The charitable interpretation of Kenneth Feinberg’s plan to give the keynote speech Wednesday for the Chamber of Commerce Institute for Legal Reform is that he’s just deaf to the implications. When the administrator of the BP oil spill compensation fund opens his mouth, he’ll be validating a powerful and viciously anti-consumer organization whose parent, the Chamber, is deeply involved in pro-corporate politics.
Consumer Watchdog and OilWatchdog want President Obama to put Feinberg on a leash to yank him back from the Chamber’s podium–and maybe fire him.
The Institute for Legal Reform is a chief opponent of consumer rights, particularly the right to go to court. It opposed oil industry reform legislation in Congress after the BP spill, and took the side of Exxon against thousands of Alaskans financially ruined by the Exxon Valdez disaster. The Chamber subsidiary is also trying to stack state courts with pro-corporate judges, and the Chamber itself is funneling corporate campaign money to help pro-corporate candidates.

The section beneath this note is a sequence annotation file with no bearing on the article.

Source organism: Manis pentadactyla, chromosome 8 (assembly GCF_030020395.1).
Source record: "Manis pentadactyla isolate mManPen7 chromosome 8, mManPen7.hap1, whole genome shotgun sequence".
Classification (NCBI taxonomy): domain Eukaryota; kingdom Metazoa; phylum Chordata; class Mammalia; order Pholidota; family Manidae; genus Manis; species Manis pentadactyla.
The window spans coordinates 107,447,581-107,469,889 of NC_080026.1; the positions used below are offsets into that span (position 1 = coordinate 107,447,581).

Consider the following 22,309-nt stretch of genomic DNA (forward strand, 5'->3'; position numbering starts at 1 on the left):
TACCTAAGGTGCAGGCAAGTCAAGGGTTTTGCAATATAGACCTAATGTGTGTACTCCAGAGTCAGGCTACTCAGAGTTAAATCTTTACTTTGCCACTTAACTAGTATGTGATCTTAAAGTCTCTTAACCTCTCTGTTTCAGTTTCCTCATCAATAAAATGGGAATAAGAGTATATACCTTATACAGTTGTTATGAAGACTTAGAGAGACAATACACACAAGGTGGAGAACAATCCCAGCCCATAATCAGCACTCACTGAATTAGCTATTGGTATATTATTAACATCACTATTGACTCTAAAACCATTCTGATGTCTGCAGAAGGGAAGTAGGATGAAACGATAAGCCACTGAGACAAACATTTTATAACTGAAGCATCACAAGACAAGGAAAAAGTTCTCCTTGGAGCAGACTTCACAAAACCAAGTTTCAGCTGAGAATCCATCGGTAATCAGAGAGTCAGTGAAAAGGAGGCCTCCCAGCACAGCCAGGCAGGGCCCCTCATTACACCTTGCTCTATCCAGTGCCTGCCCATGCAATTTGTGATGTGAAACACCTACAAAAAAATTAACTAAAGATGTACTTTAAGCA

If Feinberg has a desk calendar, he surely knew that he’d be honoring the Chamber of Commerce with his presence less than a week before the mid-term election. His speech to dead-set opponents of consumer lawsuits against corporate wrongdoers is a slap in the face to thousands of fishermen, waitresses and business owners on the Gulf Coast.
The investigative newsroom ProPublica reported this week that Gulf residents whose oil spill loss claims have been moved onto the urgent list, and are even facing foreclosure, are still waiting weeks or months. Feinberg has issued a general apology for the interminable delays. But his appearance at the Chamber meeting, before corporate lawyers who seek only to protect corporate profits, speaks far louder than his press releases.
The president appointed Feinberg. He has the power to un-appoint him, and should use it if Feinberg goes ahead with this ill-timed, poorly considered speech.